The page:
Key takeaways from UN survey of CDM project participants

Published 13:26 on October 22, 2015  /  Last updated at 22:02 on October 22, 2015  /  Africa, Americas, Asia Pacific, China, EMEA, International, Kyoto Mechanisms, Other APAC, South & Central, Voluntary Market  /  No Comments

Fewer than two-thirds of respondents in a participant survey commissioned by the CDM’s Executive Board reported that their projects were running under the scheme, while low CER prices and procedural costs were named as the largest operational barriers.

Fewer than two-thirds of respondents in a participant survey commissioned by the CDM’s Executive Board reported that their projects were running under the scheme, while low CER prices and procedural costs were named as the largest operational barriers.

At its meeting last week, the CDM-EB heard the results of the survey carried out by the UNFCCC over the summer, which was conducted to gauge the lay of the land for participants in the scheme, which since 2005 has channelled more than $350 billion to GHG-cutting initiatives in developing nations.

The board took note of the results, and requested the UNFCCC conduct the survey on an annual basis and to analyse further the so-called dormant projects

Below are the key takeaways from the inaugural survey’s results:

RESPONDENTS

– 6,080 emails were sent out to CDM project participants, but 20% bounced back due to the email addresses being invalid.

– Responses covering 709 projects or PoAs were received, but 29 were omitted due to contradictory answers. That left 600 projects and 80 PoAs, which respectively represents 7% and 28% of the total number that have been registered to date.

OPERATIONS

– 62% of participants said they were operating their projects with a CDM monitoring plan and 13% said they were operating without one.

– 6% said their projects had not been implemented, 4.4% said construction on the installations had not yet begun, while 2% said their projects had been abandoned or were completed but were not operational.

BARRIERS

– 50% said low CER prices were a barrier for implementation or operation, while 28% said costs related to CDM procedures and requirements were hindering them.

– Other barriers identified were:

– Technical issues (12%)
– Access to upfront finance (11%)
– Uncertainty concerning CDM procedures and requirements (10%)
– Administrative barriers (6%)
– Access to knowledge (5%)
– Availability of third parties, for example project auditors (5%)
– Political issues (4%)
– Data availability (4%)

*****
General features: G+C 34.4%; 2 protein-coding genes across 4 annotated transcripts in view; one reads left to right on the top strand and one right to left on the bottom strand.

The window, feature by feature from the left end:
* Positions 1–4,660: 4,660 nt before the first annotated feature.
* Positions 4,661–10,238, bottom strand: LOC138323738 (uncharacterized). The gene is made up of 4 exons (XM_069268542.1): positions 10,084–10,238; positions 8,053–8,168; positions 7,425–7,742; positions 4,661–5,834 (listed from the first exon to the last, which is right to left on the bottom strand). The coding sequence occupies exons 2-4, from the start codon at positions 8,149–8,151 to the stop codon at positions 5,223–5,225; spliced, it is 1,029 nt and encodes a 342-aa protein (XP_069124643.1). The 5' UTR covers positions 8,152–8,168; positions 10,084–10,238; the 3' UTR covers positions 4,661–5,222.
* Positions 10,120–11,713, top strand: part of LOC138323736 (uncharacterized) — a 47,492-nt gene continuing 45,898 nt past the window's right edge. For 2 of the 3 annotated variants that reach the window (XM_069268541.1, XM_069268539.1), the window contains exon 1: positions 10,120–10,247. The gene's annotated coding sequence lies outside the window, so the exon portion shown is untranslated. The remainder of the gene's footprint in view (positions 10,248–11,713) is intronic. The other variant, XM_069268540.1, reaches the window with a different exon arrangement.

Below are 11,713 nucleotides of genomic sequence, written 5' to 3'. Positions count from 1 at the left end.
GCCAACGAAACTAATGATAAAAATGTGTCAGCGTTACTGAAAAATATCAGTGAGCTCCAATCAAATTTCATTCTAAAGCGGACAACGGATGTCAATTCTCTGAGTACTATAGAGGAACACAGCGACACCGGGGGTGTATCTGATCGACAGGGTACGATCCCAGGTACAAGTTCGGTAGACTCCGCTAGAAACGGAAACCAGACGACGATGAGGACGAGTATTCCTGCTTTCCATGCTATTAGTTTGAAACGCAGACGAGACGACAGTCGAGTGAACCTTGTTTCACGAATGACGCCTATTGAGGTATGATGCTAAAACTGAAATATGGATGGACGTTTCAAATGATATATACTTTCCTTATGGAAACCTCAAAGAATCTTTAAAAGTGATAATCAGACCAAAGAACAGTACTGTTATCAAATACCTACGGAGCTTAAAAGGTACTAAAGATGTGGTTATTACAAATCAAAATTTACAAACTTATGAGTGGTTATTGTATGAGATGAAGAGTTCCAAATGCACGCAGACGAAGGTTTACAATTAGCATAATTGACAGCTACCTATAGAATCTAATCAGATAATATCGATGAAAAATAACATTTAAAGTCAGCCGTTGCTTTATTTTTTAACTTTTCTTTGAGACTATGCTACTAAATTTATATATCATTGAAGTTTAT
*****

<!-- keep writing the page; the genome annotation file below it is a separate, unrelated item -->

– 42% reported that they faced no barriers and that their projects were operational.

CER ISSUANCES

– 33% said they had an Emissions Reduction Purchase Agreement (ERPA) in place, while 46% said they did not, 4% said they were in the process of negotiating one, and 16% either did not answer or did not know/provided an inconsistent reply.

– When asked for the reasons why they had not requested an initial issuance of CERs, 55% of the respondents said low CER prices were a factor. (CER prices collapsed from over €20 in 2008 to around €0.50 currently due to low demand from the developed world coupled a sizeable rise in supply between 2011 and 2013.)

Other factors included:

– No buyers (24%)
– High MRV and issuance costs (20%)
– First monitoring period still ongoing (11%)
– MRV procedures and requirements too complicated (9%)
– GHG abatement activity not yet operational (9%)
– Technical issues with monitoring system/equipment (4%)
– Project not mitigating or participant not monitoring (3%)
– No need for issuance, as CDM registration was required for other reasons (1%)
– CDM-EB rejected monitoring report or issuance request (1%)

– When asked for reasons for registering under the CDM besides earning CERs, 35% said they did it to help secure additional finance, 24% said they are considering requesting CERs at some point, 14% said they did it to enhance their project’s credibility, and 6% said it helped with a land ownership issue.

OTHER REVENUE SOURCES

– When asked what other revenue sources the projects benefited from, 55% did not answer. Of the 45% that did:

– 46% named proceeds from electricity or heat sales
– 20% said savings from reduced fuel or fertilizer use
– 13% said low-interest loans
– 7% said a non-CDM carbon mechanism
– 5% said official development aid
– 4% said zero-to-low-interest credit
– and 20% did not know

– 19% of all respondents reported to be involved with another crediting mechanism. The most common were Gold Standard (35%) and VCS (26%). The other mechanisms all had 6% or less.

DEMOGRAPHICS

– 67% of the responses came from participants in Asia, 23% from Americas and 9% from Africa.

– The largest represented project type was wind at 22% of the responses, which is below sector’s 30% share of all CDM projects.

– 49% of the responses came from small-scale projects, which make up around 41% of all projects.

– 53% of the projects were part of an underlying facility. Of that number, 81% said the facility was operating, with the remaining 19% reporting that it was not.

Results of the survey can be seen here

By Mike Szabo – mike@carbon-pulse.com

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